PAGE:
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Snakes - Lizards - Chelonians

Crocodilians - Amphisbaenids - Tuataras

Colubrids
Boas
Pythons
Elapids
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Herpetological publication links (PDF):

Bernheim, et al. 2001. Three cases of severe neurotoxicity after cobra bite (Naja kaouthia). Swiss Med. Wkly 131: 227-8.

Broadley & Wuster. 2004. A review of the southern African 'non-spitting' cobras (Serpentes: Elapidae: Naja). Afr. J Herpetology 53(2): 101-22.

Chanhome, et al. 2001. Venomous snake husbandry in Thailand. Wilderness Environ. Med. 12: 17-23.

Goldberg. 2004. Notes on reproduction in the Central American coral snake, Micrurus nigrocinctus (Serpentes: Elapidae) from Costa Rica. Carib. J Sci 40(3): 420-22.

Keogh. 1998. Molecular phylogeny of elapid snakes and a consideration of their biogeographic history. Biol. J Linn. Soc. 63: 177-203.

Larsen & Wolff. 1968. The basic proteins of cobra venom. I. isolation and characterization of cobramines a and b. J Biol. Chem. 243(6): 1283-9.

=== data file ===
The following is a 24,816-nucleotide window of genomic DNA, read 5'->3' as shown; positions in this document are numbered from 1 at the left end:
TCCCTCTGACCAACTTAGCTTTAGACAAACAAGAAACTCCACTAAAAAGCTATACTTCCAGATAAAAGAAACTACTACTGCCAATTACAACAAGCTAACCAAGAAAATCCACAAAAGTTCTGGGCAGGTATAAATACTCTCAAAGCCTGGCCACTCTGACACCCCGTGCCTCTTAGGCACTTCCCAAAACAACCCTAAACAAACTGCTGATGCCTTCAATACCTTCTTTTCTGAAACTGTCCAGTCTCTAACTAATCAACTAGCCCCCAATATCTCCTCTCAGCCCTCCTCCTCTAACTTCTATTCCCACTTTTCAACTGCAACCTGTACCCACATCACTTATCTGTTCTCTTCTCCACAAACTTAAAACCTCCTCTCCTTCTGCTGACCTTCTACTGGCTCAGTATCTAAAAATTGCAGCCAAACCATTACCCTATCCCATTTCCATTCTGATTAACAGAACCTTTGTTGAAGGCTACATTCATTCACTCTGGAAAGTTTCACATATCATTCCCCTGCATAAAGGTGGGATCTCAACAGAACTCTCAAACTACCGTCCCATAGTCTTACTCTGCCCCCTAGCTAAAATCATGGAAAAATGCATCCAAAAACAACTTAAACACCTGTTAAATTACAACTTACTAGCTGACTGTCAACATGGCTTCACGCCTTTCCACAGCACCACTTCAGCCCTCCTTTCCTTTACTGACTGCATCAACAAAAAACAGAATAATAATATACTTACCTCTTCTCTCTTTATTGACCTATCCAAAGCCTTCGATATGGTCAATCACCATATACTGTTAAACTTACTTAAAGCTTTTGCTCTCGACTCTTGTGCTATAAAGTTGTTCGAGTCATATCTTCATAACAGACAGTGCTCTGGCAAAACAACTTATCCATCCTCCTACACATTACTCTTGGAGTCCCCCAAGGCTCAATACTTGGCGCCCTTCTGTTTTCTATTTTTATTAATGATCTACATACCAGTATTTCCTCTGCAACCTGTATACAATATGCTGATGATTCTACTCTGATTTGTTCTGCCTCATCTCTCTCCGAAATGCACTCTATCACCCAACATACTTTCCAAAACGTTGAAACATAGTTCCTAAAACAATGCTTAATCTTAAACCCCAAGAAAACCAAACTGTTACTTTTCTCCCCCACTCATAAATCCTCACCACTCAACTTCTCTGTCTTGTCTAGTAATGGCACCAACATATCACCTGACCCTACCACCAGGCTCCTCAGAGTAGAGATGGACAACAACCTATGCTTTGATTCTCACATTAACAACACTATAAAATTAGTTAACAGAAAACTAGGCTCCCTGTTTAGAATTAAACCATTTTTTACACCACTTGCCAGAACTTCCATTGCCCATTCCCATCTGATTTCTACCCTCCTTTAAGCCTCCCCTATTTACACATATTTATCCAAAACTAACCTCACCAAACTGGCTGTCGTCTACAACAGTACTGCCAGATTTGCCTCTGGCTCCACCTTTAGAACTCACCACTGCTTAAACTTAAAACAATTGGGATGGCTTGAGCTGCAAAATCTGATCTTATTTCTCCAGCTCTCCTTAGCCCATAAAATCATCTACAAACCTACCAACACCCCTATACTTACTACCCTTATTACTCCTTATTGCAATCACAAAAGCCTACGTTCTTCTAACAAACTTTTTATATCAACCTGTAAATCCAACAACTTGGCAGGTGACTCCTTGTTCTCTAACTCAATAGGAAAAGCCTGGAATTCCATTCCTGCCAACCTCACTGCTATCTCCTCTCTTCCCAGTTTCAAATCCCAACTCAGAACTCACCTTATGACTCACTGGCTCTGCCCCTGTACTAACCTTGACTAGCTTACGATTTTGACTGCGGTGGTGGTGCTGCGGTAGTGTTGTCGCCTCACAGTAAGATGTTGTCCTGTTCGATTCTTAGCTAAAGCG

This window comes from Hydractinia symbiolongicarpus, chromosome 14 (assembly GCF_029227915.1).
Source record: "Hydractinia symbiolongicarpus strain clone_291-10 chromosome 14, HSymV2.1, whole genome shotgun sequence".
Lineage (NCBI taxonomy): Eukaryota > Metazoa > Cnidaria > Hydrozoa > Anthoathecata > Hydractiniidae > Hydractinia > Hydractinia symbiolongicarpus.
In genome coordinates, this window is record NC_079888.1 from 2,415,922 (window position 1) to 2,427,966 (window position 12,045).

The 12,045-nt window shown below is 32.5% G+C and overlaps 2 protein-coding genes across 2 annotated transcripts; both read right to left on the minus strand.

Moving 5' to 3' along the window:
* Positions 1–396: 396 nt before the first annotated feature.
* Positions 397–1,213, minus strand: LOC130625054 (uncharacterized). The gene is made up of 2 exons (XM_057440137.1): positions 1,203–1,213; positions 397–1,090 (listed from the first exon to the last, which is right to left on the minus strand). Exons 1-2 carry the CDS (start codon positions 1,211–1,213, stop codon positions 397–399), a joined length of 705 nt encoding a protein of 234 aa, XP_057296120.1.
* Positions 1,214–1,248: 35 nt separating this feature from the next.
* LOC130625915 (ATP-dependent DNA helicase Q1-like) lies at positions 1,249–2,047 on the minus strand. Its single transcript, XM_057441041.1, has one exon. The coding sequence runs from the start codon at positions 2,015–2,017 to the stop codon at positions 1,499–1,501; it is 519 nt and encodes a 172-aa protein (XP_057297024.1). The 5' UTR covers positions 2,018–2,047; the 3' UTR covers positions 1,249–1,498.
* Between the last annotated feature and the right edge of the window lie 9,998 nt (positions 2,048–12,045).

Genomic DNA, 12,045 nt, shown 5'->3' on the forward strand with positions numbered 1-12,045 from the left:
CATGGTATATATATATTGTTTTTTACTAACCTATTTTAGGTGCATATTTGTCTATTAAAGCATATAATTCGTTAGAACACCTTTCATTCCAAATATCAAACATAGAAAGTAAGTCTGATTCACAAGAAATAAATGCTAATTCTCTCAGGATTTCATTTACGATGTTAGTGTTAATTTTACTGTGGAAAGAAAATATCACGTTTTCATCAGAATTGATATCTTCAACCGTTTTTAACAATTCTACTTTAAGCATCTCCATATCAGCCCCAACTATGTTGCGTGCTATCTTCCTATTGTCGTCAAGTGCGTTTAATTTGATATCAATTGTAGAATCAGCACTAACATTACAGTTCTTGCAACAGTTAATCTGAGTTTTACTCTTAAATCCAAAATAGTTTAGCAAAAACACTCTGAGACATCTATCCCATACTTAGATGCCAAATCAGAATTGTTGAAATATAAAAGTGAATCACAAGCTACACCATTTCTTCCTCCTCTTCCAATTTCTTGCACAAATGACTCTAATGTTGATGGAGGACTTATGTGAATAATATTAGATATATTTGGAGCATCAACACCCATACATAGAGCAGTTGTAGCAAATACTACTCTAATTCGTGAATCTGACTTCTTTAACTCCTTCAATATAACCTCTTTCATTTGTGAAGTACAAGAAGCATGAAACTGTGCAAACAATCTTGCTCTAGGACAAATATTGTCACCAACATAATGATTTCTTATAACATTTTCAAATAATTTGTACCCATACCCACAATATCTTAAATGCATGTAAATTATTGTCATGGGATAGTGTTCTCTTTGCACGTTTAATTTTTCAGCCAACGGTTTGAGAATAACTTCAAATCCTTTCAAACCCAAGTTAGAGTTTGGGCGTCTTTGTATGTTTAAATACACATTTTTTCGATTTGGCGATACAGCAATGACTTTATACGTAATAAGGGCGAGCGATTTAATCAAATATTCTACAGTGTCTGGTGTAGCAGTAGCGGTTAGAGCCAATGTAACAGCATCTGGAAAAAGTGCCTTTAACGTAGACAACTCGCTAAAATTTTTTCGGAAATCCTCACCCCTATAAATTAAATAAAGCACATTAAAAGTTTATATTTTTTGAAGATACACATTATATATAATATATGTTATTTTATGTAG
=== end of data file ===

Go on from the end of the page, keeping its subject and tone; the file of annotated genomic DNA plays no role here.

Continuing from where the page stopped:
Shine. 1981. Venomous snakes in cold climates: ecology of the Australian genus Drysdalia (Serpentes: Elapidae). Copeia 1981(1): 14-25.

Shine & Allen. Ritual combat in the Australian Copperhead, Austrelaps superbus (Serpentes, Elapidae). Vic. Nat. 97: 188-190.

Shine & Covacevich. 1983. Ecology of highly venomous snakes: the Australian genus Oxyranus (Elapidae). J Herpetology 17(1): 60-9.

Slowinski & Keogh. 2000. Phylogenetic relationship of elapid snakes based on cytochrome b mtDNA sequences. Mol. Phylogen. Evol. 15(1): 157-64.

Wuster, et al. 2005. Snakes across the Strait: trans-Torresian phylogeographic relationships in three genera of Australasian snakes (Serpentes: Elapidae: Acanthophis, Oxyuranus, and Pseudechis). Mol. Phylo. Evol. 34: 1-14.